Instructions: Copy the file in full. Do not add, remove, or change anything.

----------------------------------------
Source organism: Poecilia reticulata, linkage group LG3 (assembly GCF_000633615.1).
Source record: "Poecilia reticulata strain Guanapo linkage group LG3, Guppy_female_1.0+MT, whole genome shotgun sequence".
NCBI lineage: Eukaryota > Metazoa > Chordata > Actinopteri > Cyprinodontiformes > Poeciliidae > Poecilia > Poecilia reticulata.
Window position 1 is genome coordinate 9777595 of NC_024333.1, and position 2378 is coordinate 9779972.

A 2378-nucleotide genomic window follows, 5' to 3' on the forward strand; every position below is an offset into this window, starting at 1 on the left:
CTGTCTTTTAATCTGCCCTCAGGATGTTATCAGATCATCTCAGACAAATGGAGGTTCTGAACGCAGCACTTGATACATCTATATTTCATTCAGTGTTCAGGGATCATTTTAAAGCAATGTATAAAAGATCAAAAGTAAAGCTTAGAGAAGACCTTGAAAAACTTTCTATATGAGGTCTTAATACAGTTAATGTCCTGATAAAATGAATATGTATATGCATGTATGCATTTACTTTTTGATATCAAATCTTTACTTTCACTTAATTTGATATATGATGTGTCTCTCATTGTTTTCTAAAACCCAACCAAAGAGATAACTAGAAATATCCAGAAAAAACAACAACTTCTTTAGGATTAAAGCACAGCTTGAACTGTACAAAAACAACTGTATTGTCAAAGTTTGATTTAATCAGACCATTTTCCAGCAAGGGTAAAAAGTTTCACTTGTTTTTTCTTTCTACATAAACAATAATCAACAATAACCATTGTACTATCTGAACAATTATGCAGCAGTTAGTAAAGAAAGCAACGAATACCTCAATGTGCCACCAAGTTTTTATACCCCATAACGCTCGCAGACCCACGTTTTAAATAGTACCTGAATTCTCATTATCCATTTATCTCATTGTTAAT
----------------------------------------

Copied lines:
Source organism: Poecilia reticulata, linkage group LG3 (assembly GCF_000633615.1).
Source record: "Poecilia reticulata strain Guanapo linkage group LG3, Guppy_female_1.0+MT, whole genome shotgun sequence".
NCBI lineage: Eukaryota > Metazoa > Chordata > Actinopteri > Cyprinodontiformes > Poeciliidae > Poecilia > Poecilia reticulata.
Window position 1 is genome coordinate 9777595 of NC_024333.1, and position 2378 is coordinate 9779972.

A 2378-nucleotide genomic window follows, 5' to 3' on the forward strand; every position below is an offset into this window, starting at 1 on the left:
CTGTCTTTTAATCTGCCCTCAGGATGTTATCAGATCATCTCAGACAAATGGAGGTTCTGAACGCAGCACTTGATACATCTATATTTCATTCAGTGTTCAGGGATCATTTTAAAGCAATGTATAAAAGATCAAAAGTAAAGCTTAGAGAAGACCTTGAAAAACTTTCTATATGAGGTCTTAATACAGTTAATGTCCTGATAAAATGAATATGTATATGCATGTATGCATTTACTTTTTGATATCAAATCTTTACTTTCACTTAATTTGATATATGATGTGTCTCTCATTGTTTTCTAAAACCCAACCAAAGAGATAACTAGAAATATCCAGAAAAAACAACAACTTCTTTAGGATTAAAGCACAGCTTGAACTGTACAAAAACAACTGTATTGTCAAAGTTTGATTTAATCAGACCATTTTCCAGCAAGGGTAAAAAGTTTCACTTGTTTTTTCTTTCTACATAAACAATAATCAACAATAACCATTGTACTATCTGAACAATTATGCAGCAGTTAGTAAAGAAAGCAACGAATACCTCAATGTGCCACCAAGTTTTTATACCCCATAACGCTCGCAGACCCACGTTTTAAATAGTACCTGAATTCTCATTATCCATTTATCTCATTGTTAAT